In a Monday hearing before a Senate Judiciary subcommittee, Sen. Lindsey Graham (R-SC) asked Clapper if he believed it was “still accurate” that the intelligence community had found no evidence of collusion between Trump campaign staffers and Russian officials.

“It is,” Clapper testified.

Asked the same question, former acting attorney general Sally Yates said she could not respond without revealing classified information, noting that Clapper said he’d been “unaware of the FBI counterintelligence investigations.”

Trump seized on Clapper’s testimony later that day, leaving out the context that Clapper hadn’t been privy to the FBI investigation to begin with.

“Director Clapper reiterated what everybody, including the fake media already knows- there is “no evidence” of collusion w/ Russia and Trump,” he wrote on Twitter.

The President went so far as to temporarily include that tweet in the header of his personal Twitter profile.

In another tweet on Friday morning, Trump again pointed to Clapper’s testimony to call for an end to the Russia investigation.

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President Donald Trump asked James Comey to pledge loyalty to him during a one-on-one dinner days after his January inauguration, multiple sources close to the ousted FBI director told both the New York Times and NBC News.

Comey, who, according to the Times report, reluctantly accepted the dinner invitation at the White House, told the President instead that he’d provide him with “honesty” and declined to answer questions about the bureau’s ongoing investigation into whether the Trump campaign colluded with Russian officials to influence the 2016 election.

This account, which was backed up by unnamed current and former FBI officials who spoke to NBC News, differs wildly from the account Trump provided in his own conversation Thursday with the network’s star anchor, Lester Holt.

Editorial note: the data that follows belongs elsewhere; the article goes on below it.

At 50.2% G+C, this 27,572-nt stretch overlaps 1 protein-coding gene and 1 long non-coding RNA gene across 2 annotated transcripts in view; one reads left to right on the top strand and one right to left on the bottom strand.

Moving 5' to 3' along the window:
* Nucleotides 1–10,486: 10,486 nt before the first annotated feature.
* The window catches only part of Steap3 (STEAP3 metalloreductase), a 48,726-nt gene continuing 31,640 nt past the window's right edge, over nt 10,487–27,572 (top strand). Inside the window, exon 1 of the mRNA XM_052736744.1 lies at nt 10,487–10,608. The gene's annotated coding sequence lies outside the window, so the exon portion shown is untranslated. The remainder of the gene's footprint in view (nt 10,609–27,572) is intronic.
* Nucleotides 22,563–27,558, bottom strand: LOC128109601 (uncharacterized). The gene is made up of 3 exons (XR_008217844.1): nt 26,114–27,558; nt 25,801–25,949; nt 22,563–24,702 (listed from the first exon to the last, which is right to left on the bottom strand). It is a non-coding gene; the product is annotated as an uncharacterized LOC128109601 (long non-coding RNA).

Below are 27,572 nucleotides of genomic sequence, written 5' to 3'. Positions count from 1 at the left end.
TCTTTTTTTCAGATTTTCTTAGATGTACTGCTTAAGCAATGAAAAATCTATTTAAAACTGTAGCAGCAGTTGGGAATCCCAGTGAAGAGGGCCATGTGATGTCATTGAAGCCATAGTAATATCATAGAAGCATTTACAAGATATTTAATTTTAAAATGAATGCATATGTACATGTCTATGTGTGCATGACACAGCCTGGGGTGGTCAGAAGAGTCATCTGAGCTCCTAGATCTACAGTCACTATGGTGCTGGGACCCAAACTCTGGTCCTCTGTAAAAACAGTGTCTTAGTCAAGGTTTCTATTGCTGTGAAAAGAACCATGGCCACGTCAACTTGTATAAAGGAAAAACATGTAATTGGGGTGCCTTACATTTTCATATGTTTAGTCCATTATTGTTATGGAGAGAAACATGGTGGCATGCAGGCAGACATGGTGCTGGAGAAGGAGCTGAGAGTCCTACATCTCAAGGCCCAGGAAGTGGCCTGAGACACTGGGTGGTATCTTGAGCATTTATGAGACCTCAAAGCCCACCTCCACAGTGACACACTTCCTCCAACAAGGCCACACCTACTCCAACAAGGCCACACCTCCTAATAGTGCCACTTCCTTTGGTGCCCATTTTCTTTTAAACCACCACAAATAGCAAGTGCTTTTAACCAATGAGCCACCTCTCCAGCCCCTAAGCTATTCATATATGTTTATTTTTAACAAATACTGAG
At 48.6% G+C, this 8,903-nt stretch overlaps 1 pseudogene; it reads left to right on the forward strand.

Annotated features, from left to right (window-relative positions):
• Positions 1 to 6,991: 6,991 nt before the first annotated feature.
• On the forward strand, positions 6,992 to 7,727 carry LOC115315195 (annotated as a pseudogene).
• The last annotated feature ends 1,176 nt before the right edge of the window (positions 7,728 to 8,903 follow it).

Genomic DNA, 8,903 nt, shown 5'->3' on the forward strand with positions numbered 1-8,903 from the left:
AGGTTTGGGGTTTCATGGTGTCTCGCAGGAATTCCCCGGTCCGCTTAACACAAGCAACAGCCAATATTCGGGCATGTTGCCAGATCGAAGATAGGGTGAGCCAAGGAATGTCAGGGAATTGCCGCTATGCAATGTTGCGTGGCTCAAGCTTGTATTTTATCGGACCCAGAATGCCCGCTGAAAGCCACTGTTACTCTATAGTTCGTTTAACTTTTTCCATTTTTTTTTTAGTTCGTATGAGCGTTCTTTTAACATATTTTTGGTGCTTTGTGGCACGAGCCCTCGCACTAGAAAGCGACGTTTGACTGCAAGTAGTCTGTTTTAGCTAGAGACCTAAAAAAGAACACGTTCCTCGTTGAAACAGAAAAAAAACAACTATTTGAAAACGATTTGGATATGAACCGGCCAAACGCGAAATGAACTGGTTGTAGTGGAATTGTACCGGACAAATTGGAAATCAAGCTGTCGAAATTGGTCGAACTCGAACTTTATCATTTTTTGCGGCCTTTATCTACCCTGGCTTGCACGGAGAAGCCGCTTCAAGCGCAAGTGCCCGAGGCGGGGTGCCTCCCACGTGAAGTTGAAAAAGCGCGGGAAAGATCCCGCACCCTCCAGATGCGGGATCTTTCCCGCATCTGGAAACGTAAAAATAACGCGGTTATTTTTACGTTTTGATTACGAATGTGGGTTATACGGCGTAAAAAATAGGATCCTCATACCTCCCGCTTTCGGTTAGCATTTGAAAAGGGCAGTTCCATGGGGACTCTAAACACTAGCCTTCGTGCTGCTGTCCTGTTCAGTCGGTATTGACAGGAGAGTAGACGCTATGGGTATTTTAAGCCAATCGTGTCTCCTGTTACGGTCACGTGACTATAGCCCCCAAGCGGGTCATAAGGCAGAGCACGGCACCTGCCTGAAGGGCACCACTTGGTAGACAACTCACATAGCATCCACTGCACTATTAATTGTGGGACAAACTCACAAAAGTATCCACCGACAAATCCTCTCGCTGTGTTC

Trump told Holt that Comey requested the dinner and asked the President to keep him in his post as FBI director. He also reiterated, as he wrote in his letter dismissing the FBI Director on Tuesday, that Comey told him three times he was not personally under investigation as part of the Russia probe.

An unnamed former senior FBI official told NBC News that Comey would never have said such a thing to the President, as it is a breach of protocol to comment on ongoing investigations.

“He tried to stay away from it,” the former official told NBC. “He would say, ‘look sir, I really can’t get into it, and you don’t want me to.'”

The White House disagreed with these characterizations of the dinner, telling the Times that those accounts were not accurate.

“The integrity of our law enforcement agencies and their leadership is of the utmost importance to President Trump,” Deputy Press Secretary Sarah Huckabee Sanders told the newspaper. “He would never even suggest the expectation of personal loyalty, only loyalty to our country and its great people.”

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President Donald Trump’s thumbs were working overtime Friday morning, as he fired off a string of remarkable tweets threatening to cancel future press briefings and again accusing Democrats of fabricating a story that members of his campaign colluded with Russian operatives to sway the 2016 election.